Well. The run-up to the release of this here graphics card has certainly been unusual. AMD revealed a bunch of details about the Radeon R9 290X and the new "Hawaii" chip on which it's based at a press event one month ago. As a result, most folks have had a pretty good idea what to expect for a while. Today, the 290X should be up for sale at online retailers, and it's finally time for us to review this puppy. Let's have a look, shall we?
Say aloha to Hawaii
Not only is the Radeon R9 290X a beefy graphics card intended to compete with the likes of the GeForce GTX 780, but it's also something else: the platform for a truly new chip, with updated technology inside. Most of the rest of the cards in the Radeon R7 and R9 series introduced recently are renamed and slightly tweaked cards based on existing silicon. Not so here. The Hawaii GPU that powers the 290X represents the next generation of GPU technology from AMD, with a number of incremental improvements over the last gen.
The main thing Hawaii is, though, is bigger: larger than the Tahiti chip in the Radeon HD 7970 (and R9 280X), with more of everything that matters. As you can see in the table above, Hawaii has very high counts of every key graphics resource. In fact, Hawaii matches up well on paper against the GK110 chip that drives the GeForce GTX 780 and Titan, even though it's over 100 mm² smaller in terms of die area—and both of those GPUs are manufactured on the same 28-nm fab process at TSMC.
At its core, Hawaii is based on familiar tech: the Graphics Core Next architecture first introduced in the Radeon HD 7000 series. However, this is the next iteration of GCN, with some minor tweaks to the compute units and larger changes elsewhere. Also, AMD has overhauled the layout in this GPU in order to ensure the right performance balance at its larger scale.
The chip's graphics processing resources are broken down into four separate "shader engines," each one almost an independent GPU unto itself. Graphics tasks are load balanced between the four engines. Each shader engine has its own geometry processor and rasterizer, effectively doubling the primitive rasterization rate versus Tahiti. That upgrade should improve performance when there are more polygons onscreen, particularly with higher levels of tessellation. In addition, the geometry units have been tweaked to improve data flow, which makes sense. By all accounts, the geometry amplification that happens during tessellation remains a hard problem for GPUs to handle.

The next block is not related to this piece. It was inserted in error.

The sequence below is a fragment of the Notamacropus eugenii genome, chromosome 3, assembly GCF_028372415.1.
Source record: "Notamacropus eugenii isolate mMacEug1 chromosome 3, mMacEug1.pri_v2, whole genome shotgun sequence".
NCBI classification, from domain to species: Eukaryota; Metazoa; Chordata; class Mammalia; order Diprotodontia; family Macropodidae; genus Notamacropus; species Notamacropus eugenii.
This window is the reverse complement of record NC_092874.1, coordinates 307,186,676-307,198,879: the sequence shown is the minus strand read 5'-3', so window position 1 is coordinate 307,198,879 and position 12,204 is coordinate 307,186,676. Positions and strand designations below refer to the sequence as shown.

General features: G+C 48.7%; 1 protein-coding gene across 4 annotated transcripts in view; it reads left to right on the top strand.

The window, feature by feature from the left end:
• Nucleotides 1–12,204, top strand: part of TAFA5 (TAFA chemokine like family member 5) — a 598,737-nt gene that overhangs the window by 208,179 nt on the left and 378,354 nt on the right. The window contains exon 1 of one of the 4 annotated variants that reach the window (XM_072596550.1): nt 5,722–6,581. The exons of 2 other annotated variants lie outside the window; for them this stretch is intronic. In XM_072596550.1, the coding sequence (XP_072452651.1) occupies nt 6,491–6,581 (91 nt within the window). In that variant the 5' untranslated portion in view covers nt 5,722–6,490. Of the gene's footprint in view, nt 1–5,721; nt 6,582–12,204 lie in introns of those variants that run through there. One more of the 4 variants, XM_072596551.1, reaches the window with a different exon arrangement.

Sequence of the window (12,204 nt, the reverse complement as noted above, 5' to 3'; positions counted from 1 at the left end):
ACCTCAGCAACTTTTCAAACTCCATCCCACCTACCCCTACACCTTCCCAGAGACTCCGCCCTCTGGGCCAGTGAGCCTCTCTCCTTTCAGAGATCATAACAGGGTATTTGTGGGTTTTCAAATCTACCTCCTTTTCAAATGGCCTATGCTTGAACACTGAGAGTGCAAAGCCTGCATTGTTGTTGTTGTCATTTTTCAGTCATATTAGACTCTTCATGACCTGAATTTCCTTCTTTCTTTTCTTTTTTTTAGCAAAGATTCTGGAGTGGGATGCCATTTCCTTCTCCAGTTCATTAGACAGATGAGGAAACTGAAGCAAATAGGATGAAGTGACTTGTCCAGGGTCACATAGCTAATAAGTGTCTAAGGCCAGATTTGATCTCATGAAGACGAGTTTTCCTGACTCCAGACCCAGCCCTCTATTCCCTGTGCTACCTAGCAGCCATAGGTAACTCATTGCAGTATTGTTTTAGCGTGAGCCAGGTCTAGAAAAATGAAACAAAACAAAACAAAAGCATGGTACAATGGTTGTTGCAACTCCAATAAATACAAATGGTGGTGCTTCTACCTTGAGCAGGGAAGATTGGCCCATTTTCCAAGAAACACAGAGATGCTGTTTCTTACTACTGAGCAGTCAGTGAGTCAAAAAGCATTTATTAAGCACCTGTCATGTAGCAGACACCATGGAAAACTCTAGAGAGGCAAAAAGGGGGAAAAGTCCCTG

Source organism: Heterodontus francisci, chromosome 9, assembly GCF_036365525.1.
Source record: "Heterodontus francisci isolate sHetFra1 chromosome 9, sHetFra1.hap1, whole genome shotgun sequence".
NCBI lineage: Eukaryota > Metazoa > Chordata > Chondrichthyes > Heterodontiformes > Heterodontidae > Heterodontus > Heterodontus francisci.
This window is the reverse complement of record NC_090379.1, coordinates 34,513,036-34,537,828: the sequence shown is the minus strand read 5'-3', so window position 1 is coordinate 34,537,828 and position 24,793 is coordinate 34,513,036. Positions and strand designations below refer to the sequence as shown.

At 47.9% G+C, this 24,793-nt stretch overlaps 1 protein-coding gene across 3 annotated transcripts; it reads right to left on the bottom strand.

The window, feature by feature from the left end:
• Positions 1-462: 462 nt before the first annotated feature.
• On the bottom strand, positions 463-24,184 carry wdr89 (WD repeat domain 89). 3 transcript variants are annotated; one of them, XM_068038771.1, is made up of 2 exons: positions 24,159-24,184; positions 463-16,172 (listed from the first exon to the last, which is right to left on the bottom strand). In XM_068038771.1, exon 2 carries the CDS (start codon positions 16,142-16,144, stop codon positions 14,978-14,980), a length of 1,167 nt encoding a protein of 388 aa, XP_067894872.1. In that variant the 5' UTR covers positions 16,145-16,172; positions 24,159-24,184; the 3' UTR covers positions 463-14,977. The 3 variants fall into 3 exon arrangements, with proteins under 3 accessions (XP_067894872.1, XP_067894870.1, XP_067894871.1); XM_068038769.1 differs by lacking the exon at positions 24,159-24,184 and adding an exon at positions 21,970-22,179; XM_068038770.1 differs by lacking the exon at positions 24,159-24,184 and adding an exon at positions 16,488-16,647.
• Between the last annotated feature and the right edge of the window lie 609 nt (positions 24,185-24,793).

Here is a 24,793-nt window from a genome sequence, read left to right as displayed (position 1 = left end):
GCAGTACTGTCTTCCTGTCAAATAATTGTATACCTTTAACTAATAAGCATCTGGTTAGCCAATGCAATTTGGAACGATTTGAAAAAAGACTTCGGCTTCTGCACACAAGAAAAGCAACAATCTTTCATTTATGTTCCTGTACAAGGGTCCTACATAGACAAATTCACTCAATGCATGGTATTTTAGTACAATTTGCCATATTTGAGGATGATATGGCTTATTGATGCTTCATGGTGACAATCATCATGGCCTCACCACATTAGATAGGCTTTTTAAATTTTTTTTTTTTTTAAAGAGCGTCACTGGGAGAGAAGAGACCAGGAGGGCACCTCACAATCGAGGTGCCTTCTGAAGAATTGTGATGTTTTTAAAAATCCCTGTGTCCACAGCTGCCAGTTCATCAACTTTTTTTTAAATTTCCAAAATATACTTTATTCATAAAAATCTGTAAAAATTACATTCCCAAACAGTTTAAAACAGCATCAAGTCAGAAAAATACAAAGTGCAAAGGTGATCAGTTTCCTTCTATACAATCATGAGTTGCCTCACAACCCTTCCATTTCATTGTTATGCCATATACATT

If you've been following these things for even a little while, looking at these shader engines will make you feel old. Each one of them has four render back ends capable of blending and outputting 16 pixels per clock cycle. That was pretty much a whole GPU's worth of pixel fill and antialiasing power back in the day. And by "the day," I mean two weeks ago, when we reviewed the Radeon R7 260X. Each shader engine also has 11 of the GCN compute units that give the GPU its number-crunching power. Every CU has four 16-wide vector math units. That works out to 704 "shader processors" per engine, again almost enough to match the scale of a mid-range GPU.
Now, multiply everything in the above paragraph by four, and you've got Hawaii, with a total of 2816 shader processors and 64 pixels per clock of ROP power. At an even 1GHz, Hawaii is capable of 5.6 teraflops of single-precision compute, making it easily the new leader in consumer graphics chips. For compute-focused applications, it can handle double-precision floating-point math at one quarter that rate, still well in excess of a teraflop.
All of this computing power is backed by a 1MB L2 cache. This cache is fully read/write capable and is divided into 16 partitions of 64KB each. The L2's capacity is a third larger than Tahiti's 768KB L2, and AMD says bandwidth is up by a third, as well. The firm claims Hawaii's L1 and L2 caches can exchange data as fast as one terabyte per second, which is more than I can say for my USB 3.0 drive dock.
Oddly enough, the most intriguing thing about Hawaii's basic architecture may be a fairly straightforward engineering tradeoff. The chip has eight 64-bit memory interfaces onboard, giving it, effectively, a 512-bit-wide path to memory. In order to make that wide memory path practical while keeping the chip size in check, the Hawaii team chose to exchange the complex memory PHYs in Tahiti for smaller, simpler ones. Complex PHYs, or physical interface devices, are necessary to drive GDDR5 DRAMs at peak clock frequencies, but they also eat up silicon space. AMD claims Hawaii's 512-bit memory interface occupies 20% less die area than Tahiti's 384-bit interface. As a result, Hawaii's memory operates at lower speeds. The 290X's GDDR5 runs at 5 GT/s, down from 6 GT/s for Tahiti-based cards like the Radeon HD 7970 GHz Edition. Still, overall memory bandwidth is up from 288 GB/s on Tahiti to 320 GB/s with Hawaii, thanks the wider data path.
Of course, Hawaii's advantage of this front extends beyond Tahiti. Nvidia chose a 384-bit interface and 6 GT/s memory rates for its competing GK110 chip, too.